Totally Alone in the Universe

I saw this tonight, which highlights an insignificant something that has been bugging me for awhile:

While we wait to establish contact, one technique we can use back on Earth is an equation that American astronomer Frank Drake formulated in the 1960s to calculate the number of detectable extraterrestrial civilizations may exist in the Milky Way galaxy.

It is not a rigorous equation, offering a wide range of possible answers. Instead it is more a tool used to help understand how many worlds might be out there and how those estimates change as missions like Kepler, a telescope that is currently searching for Earth-like planets, begin to discover more about our universe.

Drake Equation infographic

This brought back to mind something I had written in my personal journal a few weeks ago:

On some podcast, someone said that in the case of an alien invasion, they would rather be killed by an alien rather than in the panic of people, because then they would know that humanity is not alone in the universe.

First of all, if there were alien life in the universe, I think the point most people miss is how fundamentally different their form of intelligence is likely to be. I doubt communication is even possible. What we consider intelligence is a totalizing, speciesist, anthropomorphic understanding of a specific pattern of behavior and qualities that enable us to converse and cooperate. Alien phenomenology and epistemology is so unlikely to have developed in the way that our understanding of the universe has – fantasists who dream about aliens presume that technological sophistication results from this same form of rationalist, fundamentally procedural one-two-three-four way of thinking that gives us microchips and missiles. Aliens who are advanced enough to build space ships must be true rationalists, empiricists. That’s why we only encounter fictional aliens on the same terms – once we get into space. Before that point, contact with aliens comes in the form of a scavenging species, or an empirical, crafty sort of aliens who want to take our planet for its resources (with the assumption that there still are some before they get here. Wouldn’t that be inconsiderate of us to use them all up? What if aliens, like the ones in V, come to earth for water – specifically drinking water? poor them).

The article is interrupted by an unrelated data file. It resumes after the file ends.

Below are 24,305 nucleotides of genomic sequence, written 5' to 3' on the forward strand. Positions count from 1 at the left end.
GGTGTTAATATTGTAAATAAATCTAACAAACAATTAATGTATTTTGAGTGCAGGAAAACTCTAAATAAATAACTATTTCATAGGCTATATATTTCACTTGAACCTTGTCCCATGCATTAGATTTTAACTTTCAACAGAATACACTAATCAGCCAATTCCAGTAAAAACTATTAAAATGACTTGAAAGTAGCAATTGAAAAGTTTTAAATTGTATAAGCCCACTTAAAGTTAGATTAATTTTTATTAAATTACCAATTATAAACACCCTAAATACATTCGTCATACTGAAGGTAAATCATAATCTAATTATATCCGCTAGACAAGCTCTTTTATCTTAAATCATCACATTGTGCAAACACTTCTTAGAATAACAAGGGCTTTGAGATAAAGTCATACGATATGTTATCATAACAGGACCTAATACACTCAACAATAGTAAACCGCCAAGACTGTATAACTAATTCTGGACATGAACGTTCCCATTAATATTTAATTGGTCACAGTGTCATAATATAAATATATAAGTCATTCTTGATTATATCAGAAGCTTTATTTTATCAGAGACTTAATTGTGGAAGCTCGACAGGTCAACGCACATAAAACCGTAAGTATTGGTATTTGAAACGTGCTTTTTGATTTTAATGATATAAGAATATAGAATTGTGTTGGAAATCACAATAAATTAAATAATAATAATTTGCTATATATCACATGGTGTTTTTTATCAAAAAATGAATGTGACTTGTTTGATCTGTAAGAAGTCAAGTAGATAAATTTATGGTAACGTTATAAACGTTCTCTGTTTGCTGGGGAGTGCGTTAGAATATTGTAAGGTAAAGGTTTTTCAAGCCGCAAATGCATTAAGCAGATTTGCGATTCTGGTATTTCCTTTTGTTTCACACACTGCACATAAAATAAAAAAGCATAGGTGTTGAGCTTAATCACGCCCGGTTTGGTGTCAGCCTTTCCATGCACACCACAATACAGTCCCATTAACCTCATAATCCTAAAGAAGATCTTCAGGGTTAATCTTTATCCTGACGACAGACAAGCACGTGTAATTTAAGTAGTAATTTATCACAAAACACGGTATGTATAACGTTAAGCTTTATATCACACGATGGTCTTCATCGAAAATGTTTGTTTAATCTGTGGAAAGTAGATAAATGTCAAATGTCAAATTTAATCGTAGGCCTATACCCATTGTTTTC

Of course, I was being sarcastic when I wrote that aliens must be true rationalists, this is just the trope we’re usually given, because advanced species are presumably advanced in every way. I think the reality is that it’s unlikely we’ll be able to even relate to these alien life. Futurists and enthusiasts point to mathematics as a common “language,” but it seems a rather large leap to go from empirical truths of arithmetic and algebra, to the signs and signifiers that make up our communication.